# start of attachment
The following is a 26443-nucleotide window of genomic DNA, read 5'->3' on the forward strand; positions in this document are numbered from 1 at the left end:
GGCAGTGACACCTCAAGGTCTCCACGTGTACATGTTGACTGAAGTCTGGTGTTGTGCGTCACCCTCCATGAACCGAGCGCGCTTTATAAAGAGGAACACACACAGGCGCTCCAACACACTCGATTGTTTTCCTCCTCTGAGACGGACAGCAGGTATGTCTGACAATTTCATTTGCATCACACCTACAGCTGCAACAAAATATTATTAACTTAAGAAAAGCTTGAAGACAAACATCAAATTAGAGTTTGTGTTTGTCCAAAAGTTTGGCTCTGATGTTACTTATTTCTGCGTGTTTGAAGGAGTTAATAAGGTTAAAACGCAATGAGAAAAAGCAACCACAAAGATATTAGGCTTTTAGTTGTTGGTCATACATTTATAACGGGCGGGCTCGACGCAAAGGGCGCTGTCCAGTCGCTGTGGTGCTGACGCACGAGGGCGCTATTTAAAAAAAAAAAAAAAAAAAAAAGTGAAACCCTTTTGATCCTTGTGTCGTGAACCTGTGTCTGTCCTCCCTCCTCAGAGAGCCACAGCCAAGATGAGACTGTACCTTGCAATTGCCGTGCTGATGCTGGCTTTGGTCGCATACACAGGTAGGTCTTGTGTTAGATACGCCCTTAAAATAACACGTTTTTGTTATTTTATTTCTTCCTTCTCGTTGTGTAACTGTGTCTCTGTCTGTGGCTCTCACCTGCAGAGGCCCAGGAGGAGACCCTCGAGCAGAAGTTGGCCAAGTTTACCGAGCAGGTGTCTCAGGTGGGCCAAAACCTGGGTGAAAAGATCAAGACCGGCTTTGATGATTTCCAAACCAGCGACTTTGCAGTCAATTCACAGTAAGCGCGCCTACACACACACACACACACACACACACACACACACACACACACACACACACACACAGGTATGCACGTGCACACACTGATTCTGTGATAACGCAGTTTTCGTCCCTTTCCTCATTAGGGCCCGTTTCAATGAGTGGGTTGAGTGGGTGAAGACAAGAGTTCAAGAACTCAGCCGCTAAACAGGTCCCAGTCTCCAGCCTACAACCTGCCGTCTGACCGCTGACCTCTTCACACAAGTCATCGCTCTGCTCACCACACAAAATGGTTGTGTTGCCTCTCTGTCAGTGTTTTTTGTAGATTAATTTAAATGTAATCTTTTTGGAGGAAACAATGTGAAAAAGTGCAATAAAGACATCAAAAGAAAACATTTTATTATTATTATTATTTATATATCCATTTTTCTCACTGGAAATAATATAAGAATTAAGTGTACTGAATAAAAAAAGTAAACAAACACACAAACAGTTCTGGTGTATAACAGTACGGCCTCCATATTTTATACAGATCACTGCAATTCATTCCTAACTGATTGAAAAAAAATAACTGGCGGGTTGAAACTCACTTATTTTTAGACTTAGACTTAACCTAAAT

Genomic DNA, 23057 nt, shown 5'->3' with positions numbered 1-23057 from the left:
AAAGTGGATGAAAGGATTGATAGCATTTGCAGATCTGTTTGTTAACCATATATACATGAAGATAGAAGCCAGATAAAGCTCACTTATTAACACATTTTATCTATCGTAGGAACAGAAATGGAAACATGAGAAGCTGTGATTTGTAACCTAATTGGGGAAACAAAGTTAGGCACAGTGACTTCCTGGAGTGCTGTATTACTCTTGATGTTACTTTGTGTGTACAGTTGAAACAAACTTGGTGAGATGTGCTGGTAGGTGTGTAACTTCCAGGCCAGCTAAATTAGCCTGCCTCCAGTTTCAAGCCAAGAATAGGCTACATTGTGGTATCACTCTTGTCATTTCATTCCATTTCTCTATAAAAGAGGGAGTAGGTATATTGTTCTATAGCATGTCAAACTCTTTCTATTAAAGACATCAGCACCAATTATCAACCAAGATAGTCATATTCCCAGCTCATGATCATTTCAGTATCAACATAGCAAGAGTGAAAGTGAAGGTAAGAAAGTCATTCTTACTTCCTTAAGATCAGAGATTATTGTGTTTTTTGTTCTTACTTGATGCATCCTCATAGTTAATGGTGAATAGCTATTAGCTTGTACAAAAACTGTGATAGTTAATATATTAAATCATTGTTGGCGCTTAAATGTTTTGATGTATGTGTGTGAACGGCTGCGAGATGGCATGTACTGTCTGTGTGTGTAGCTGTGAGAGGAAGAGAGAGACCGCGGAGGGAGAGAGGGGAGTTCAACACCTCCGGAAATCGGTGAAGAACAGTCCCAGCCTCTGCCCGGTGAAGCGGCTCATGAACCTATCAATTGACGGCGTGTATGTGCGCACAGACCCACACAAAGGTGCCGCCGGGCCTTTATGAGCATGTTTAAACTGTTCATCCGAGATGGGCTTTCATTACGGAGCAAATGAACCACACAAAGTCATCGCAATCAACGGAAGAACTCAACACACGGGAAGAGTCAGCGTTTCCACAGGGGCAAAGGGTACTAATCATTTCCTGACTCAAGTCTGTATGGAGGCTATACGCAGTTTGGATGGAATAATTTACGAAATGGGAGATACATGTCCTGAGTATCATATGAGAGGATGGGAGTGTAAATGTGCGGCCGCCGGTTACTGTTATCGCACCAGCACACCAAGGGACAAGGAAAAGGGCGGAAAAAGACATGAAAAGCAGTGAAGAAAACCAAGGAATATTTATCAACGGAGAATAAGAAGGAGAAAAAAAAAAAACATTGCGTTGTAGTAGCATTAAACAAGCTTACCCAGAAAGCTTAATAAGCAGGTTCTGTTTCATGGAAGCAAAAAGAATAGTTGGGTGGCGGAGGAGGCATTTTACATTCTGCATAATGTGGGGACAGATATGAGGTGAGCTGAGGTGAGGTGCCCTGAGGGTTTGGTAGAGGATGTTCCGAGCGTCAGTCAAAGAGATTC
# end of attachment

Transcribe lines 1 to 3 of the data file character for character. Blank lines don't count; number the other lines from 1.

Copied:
The following is a 26443-nucleotide window of genomic DNA, read 5'->3' on the forward strand; positions in this document are numbered from 1 at the left end:
GGCAGTGACACCTCAAGGTCTCCACGTGTACATGTTGACTGAAGTCTGGTGTTGTGCGTCACCCTCCATGAACCGAGCGCGCTTTATAAAGAGGAACACACACAGGCGCTCCAACACACTCGATTGTTTTCCTCCTCTGAGACGGACAGCAGGTATGTCTGACAATTTCATTTGCATCACACCTACAGCTGCAACAAAATATTATTAACTTAAGAAAAGCTTGAAGACAAACATCAAATTAGAGTTTGTGTTTGTCCAAAAGTTTGGCTCTGATGTTACTTATTTCTGCGTGTTTGAAGGAGTTAATAAGGTTAAAACGCAATGAGAAAAAGCAACCACAAAGATATTAGGCTTTTAGTTGTTGGTCATACATTTATAACGGGCGGGCTCGACGCAAAGGGCGCTGTCCAGTCGCTGTGGTGCTGACGCACGAGGGCGCTATTTAAAAAAAAAAAAAAAAAAAAAAGTGAAACCCTTTTGATCCTTGTGTCGTGAACCTGTGTCTGTCCTCCCTCCTCAGAGAGCCACAGCCAAGATGAGACTGTACCTTGCAATTGCCGTGCTGATGCTGGCTTTGGTCGCATACACAGGTAGGTCTTGTGTTAGATACGCCCTTAAAATAACACGTTTTTGTTATTTTATTTCTTCCTTCTCGTTGTGTAACTGTGTCTCTGTCTGTGGCTCTCACCTGCAGAGGCCCAGGAGGAGACCCTCGAGCAGAAGTTGGCCAAGTTTACCGAGCAGGTGTCTCAGGTGGGCCAAAACCTGGGTGAAAAGATCAAGACCGGCTTTGATGATTTCCAAACCAGCGACTTTGCAGTCAATTCACAGTAAGCGCGCCTACACACACACACACACACACACACACACACACACACACACACACACACACACACAGGTATGCACGTGCACACACTGATTCTGTGATAACGCAGTTTTCGTCCCTTTCCTCATTAGGGCCCGTTTCAATGAGTGGGTTGAGTGGGTGAAGACAAGAGTTCAAGAACTCAGCCGCTAAACAGGTCCCAGTCTCCAGCCTACAACCTGCCGTCTGACCGCTGACCTCTTCACACAAGTCATCGCTCTGCTCACCACACAAAATGGTTGTGTTGCCTCTCTGTCAGTGTTTTTTGTAGATTAATTTAAATGTAATCTTTTTGGAGGAAACAATGTGAAAAAGTGCAATAAAGACATCAAAAGAAAACATTTTATTATTATTATTATTTATATATCCATTTTTCTCACTGGAAATAATATAAGAATTAAGTGTACTGAATAAAAAAAGTAAACAAACACACAAACAGTTCTGGTGTATAACAGTACGGCCTCCATATTTTATACAGATCACTGCAATTCATTCCTAACTGATTGAAAAAAAATAACTGGCGGGTTGAAACTCACTTATTTTTAGACTTAGACTTAACCTAAAT

Genomic DNA, 23057 nt, shown 5'->3' with positions numbered 1-23057 from the left: